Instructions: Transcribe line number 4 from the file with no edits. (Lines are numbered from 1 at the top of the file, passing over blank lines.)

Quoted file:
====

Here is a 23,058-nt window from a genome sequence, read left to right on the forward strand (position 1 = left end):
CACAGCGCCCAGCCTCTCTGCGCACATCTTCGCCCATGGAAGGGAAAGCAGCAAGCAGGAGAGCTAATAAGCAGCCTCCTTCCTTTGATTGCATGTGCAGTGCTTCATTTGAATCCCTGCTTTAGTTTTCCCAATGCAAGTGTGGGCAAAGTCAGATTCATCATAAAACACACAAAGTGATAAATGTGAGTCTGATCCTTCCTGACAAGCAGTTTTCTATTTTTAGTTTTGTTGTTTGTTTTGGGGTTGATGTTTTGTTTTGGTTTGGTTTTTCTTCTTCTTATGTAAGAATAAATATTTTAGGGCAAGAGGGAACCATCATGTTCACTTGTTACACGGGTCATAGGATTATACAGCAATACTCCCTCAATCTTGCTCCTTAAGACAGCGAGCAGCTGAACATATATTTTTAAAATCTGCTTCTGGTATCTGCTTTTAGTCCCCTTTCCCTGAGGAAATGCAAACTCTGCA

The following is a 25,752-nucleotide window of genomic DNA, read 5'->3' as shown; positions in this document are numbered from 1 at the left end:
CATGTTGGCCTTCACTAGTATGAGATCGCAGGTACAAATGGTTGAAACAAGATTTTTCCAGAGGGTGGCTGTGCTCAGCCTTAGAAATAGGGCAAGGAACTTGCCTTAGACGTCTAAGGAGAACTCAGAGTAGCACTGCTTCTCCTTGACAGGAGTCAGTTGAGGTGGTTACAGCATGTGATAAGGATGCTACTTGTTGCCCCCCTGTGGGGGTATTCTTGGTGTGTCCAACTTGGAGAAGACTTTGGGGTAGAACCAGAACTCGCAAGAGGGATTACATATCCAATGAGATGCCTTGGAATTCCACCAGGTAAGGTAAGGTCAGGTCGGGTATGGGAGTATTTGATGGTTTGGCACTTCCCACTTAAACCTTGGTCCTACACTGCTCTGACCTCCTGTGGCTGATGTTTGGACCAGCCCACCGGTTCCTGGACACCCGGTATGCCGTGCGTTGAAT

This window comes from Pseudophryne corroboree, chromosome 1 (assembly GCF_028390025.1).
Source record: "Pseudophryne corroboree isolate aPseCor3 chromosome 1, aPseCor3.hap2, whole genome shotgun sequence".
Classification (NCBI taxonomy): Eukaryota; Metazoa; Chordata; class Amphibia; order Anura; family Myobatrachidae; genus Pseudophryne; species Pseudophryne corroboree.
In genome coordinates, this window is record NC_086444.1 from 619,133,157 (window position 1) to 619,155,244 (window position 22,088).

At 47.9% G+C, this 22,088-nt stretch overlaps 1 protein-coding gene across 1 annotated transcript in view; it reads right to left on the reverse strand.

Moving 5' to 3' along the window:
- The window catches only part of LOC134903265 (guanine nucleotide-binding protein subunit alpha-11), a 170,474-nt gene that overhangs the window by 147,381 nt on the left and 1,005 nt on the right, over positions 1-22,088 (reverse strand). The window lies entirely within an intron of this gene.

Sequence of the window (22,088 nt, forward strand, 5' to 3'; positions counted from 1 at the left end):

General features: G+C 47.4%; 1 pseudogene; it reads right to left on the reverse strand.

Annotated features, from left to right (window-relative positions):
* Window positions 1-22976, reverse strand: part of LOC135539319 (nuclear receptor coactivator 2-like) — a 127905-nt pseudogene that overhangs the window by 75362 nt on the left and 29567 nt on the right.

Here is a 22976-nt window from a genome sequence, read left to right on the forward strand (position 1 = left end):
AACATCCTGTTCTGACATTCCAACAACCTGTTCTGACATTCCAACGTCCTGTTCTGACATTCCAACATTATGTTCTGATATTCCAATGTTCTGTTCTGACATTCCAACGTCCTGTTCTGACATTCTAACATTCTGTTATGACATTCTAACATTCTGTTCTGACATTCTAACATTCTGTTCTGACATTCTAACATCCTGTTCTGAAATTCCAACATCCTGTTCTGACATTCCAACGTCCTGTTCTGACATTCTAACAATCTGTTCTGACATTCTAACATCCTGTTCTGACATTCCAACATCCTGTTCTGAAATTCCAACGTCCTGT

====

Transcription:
CATGTTGGCCTTCACTAGTATGAGATCGCAGGTACAAATGGTTGAAACAAGATTTTTCCAGAGGGTGGCTGTGCTCAGCCTTAGAAATAGGGCAAGGAACTTGCCTTAGACGTCTAAGGAGAACTCAGAGTAGCACTGCTTCTCCTTGACAGGAGTCAGTTGAGGTGGTTACAGCATGTGATAAGGATGCTACTTGTTGCCCCCCTGTGGGGGTATTCTTGGTGTGTCCAACTTGGAGAAGACTTTGGGGTAGAACCAGAACTCGCAAGAGGGATTACATATCCAATGAGATGCCTTGGAATTCCACCAGGTAAGGTAAGGTCAGGTCGGGTATGGGAGTATTTGATGGTTTGGCACTTCCCACTTAAACCTTGGTCCTACACTGCTCTGACCTCCTGTGGCTGATGTTTGGACCAGCCCACCGGTTCCTGGACACCCGGTATGCCGTGCGTTGAAT